Perched atop a hill overlooking the Don River, Shim-Sutcliffe Architect's sensuously curving Residence for the Sisters of St. Joseph of Toronto peacefully rests among its tranquil surroundings, largely unbeknownst to the flowing (or more often deadlocked) traffic on the DVP below. Opening nearly four years ago, the internationally-acclaimed project has racked up a series of awards upon its completion, including a 2014 Governor General's Medal in Architecture. Revisiting the project since our last article three years ago, new photographs show how the building has settled into its surroundings, long after the final touches have been applied and the construction crews have left the site.

Panoramic view of the Sisters of St. Joseph Residence, image by Riley Snelling.

Located at the corner of Broadview Avenue and O'Connor Drive, the new residence is a 4-storey addition to the historic Taylor House, and contains health care facilities, communal areas, and living units for its more than 50 elderly residents, offering varying degrees of care. The sinuous form of the building responds to the landscape, with views offered north into the valley and south toward the city.

View of the south facade, image by Riley Snelling.

Finished with high-quality materials, the striking aesthetic of the residence both blends with its historic and natural surroundings, and stands out in its own right as an architecturally significant building. Presenting an imposing and captivating facade to the south, the distinctive exterior fins of corten steel seem to shift in appearance between the fully rusted deep red on one side, and the emerald green paint on the other side as the viewer moves about the building. The heavy contrast of the facade is further accentuated by reflective blue glazing, and complemented by the green ceramic tiles and yet-to-oxidize copper panels near the base.

A closer look at the distinctive corten steel fins, green accents, and blue glazing, image by Riley Snelling.

The north facade, which is unfortunately inaccessible to the public, presents a more subdued face to the forested valley, finished with dark brown brick and a fully glazed ground floor. The distinctive feature of the north side is the curved glass of the chapel, a small fully-glazed annex jutting out from the building that sits at the centre of a reflection pool, offering breathtaking views over the calm water to the valley beyond.

As part of the expansion project, the historic Taylor House was restored and adapted as part of the residence. Completed in 1885 by architect David B. Dick, the residence was home to prominent businessman John F. Taylor, whose family founded both the Todmorden Mills and the Don Valley Brickworks. The connection to the new building is minimal, with adequate space separating the two buildings, allowing the flamboyant red brick Queen Anne Revival facade to be fully articulated.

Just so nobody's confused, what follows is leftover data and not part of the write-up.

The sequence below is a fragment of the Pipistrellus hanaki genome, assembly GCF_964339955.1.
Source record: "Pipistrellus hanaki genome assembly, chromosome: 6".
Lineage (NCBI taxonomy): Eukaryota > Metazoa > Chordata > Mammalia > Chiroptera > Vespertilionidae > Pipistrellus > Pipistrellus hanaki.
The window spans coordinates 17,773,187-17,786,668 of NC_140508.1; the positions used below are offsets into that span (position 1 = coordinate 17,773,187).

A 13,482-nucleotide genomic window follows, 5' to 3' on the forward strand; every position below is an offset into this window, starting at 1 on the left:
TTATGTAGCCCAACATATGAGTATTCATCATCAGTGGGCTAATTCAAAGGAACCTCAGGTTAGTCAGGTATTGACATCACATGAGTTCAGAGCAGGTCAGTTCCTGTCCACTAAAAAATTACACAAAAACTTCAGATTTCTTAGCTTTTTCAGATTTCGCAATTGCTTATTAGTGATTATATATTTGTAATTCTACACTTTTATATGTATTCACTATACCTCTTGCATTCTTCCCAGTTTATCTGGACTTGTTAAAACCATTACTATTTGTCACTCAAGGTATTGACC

The Taylor House was restored as part of the expansion, image by Riley Snelling.

Inside, the ground floor features large, open communal spaces, including a lobby, dining hall, and chapel for residents. Featuring a variety of units ranging from independent living to around-the-clock care, the upper floors contain living units for the residents, organized along a single-loaded south-facing corridor flooded with light, with the units directed toward the more tranquil view to the north.

View of the south facade and the Taylor House, image by Riley Snelling.

The landscaping of the property mitigates between the ravine, the forest, and the city, with corten steel retainers, winding pathways, and lush vegetation creating a contemplative yet urban setting enjoyed from both inside and outside the building.

The south facade of the residence, image by Riley Snelling.

In addition to its impressive design, the building achieved a high degree of sustainability, with a high-performance envelope, green roofs, photovoltaic roof panels, solar water heating, and rainwater management, as well as geothermal heating and cooling systems. While it did not aim to meet LEED standards, the project did capture a 2014 Living City Award for its emphasis on green healthy living.

Close-up view of the fins on the south facade that provide solar shading, image by Riley Snelling.

Only time will tell how this building will age, but its striking design and incorporation of sustainable and heritage elements promises to render this project a timeless example of Toronto architecture deserving of praise. Want to find out more about the Sisters of St. Joseph Residence? Check out our associated Forum thread, or get in on the discussion by leaving a comment in the space provided on this page.